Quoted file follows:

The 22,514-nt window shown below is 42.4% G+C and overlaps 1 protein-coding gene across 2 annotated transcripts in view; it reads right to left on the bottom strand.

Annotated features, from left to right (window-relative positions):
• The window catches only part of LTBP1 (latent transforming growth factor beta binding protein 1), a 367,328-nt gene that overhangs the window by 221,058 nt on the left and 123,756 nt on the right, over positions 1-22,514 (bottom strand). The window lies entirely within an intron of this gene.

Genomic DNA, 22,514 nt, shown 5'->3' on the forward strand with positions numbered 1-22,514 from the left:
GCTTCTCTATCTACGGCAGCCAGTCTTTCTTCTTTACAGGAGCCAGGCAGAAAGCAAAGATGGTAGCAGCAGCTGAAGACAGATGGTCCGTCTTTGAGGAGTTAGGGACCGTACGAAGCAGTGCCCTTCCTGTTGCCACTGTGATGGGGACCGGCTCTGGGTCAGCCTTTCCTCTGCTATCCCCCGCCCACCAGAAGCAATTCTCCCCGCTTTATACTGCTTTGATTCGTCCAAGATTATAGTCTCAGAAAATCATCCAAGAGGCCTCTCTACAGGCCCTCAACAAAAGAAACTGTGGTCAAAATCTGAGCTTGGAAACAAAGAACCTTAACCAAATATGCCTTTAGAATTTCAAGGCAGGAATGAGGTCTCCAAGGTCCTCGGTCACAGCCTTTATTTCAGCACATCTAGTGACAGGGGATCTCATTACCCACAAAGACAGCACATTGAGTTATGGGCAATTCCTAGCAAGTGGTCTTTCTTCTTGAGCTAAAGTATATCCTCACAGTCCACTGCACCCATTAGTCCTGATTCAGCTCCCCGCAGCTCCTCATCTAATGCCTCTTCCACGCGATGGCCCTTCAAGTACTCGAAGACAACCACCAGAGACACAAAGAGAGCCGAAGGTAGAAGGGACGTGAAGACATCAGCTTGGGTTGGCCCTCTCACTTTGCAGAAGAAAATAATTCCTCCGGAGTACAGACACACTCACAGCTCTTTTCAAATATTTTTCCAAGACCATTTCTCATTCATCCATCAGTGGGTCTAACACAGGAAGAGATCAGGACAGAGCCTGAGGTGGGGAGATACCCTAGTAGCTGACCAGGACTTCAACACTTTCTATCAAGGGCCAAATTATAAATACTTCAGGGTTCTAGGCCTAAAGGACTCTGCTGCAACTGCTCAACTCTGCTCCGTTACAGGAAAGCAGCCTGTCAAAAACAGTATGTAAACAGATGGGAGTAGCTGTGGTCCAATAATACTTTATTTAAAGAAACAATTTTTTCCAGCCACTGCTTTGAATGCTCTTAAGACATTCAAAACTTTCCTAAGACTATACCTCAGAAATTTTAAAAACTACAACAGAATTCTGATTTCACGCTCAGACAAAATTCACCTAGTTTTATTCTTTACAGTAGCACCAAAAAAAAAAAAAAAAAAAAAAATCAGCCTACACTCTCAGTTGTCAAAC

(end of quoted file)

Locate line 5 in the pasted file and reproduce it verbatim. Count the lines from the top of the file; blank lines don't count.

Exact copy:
GCTTCTCTATCTACGGCAGCCAGTCTTTCTTCTTTACAGGAGCCAGGCAGAAAGCAAAGATGGTAGCAGCAGCTGAAGACAGATGGTCCGTCTTTGAGGAGTTAGGGACCGTACGAAGCAGTGCCCTTCCTGTTGCCACTGTGATGGGGACCGGCTCTGGGTCAGCCTTTCCTCTGCTATCCCCCGCCCACCAGAAGCAATTCTCCCCGCTTTATACTGCTTTGATTCGTCCAAGATTATAGTCTCAGAAAATCATCCAAGAGGCCTCTCTACAGGCCCTCAACAAAAGAAACTGTGGTCAAAATCTGAGCTTGGAAACAAAGAACCTTAACCAAATATGCCTTTAGAATTTCAAGGCAGGAATGAGGTCTCCAAGGTCCTCGGTCACAGCCTTTATTTCAGCACATCTAGTGACAGGGGATCTCATTACCCACAAAGACAGCACATTGAGTTATGGGCAATTCCTAGCAAGTGGTCTTTCTTCTTGAGCTAAAGTATATCCTCACAGTCCACTGCACCCATTAGTCCTGATTCAGCTCCCCGCAGCTCCTCATCTAATGCCTCTTCCACGCGATGGCCCTTCAAGTACTCGAAGACAACCACCAGAGACACAAAGAGAGCCGAAGGTAGAAGGGACGTGAAGACATCAGCTTGGGTTGGCCCTCTCACTTTGCAGAAGAAAATAATTCCTCCGGAGTACAGACACACTCACAGCTCTTTTCAAATATTTTTCCAAGACCATTTCTCATTCATCCATCAGTGGGTCTAACACAGGAAGAGATCAGGACAGAGCCTGAGGTGGGGAGATACCCTAGTAGCTGACCAGGACTTCAACACTTTCTATCAAGGGCCAAATTATAAATACTTCAGGGTTCTAGGCCTAAAGGACTCTGCTGCAACTGCTCAACTCTGCTCCGTTACAGGAAAGCAGCCTGTCAAAAACAGTATGTAAACAGATGGGAGTAGCTGTGGTCCAATAATACTTTATTTAAAGAAACAATTTTTTCCAGCCACTGCTTTGAATGCTCTTAAGACATTCAAAACTTTCCTAAGACTATACCTCAGAAATTTTAAAAACTACAACAGAATTCTGATTTCACGCTCAGACAAAATTCACCTAGTTTTATTCTTTACAGTAGCACCAAAAAAAAAAAAAAAAAAAAAAATCAGCCTACACTCTCAGTTGTCAAAC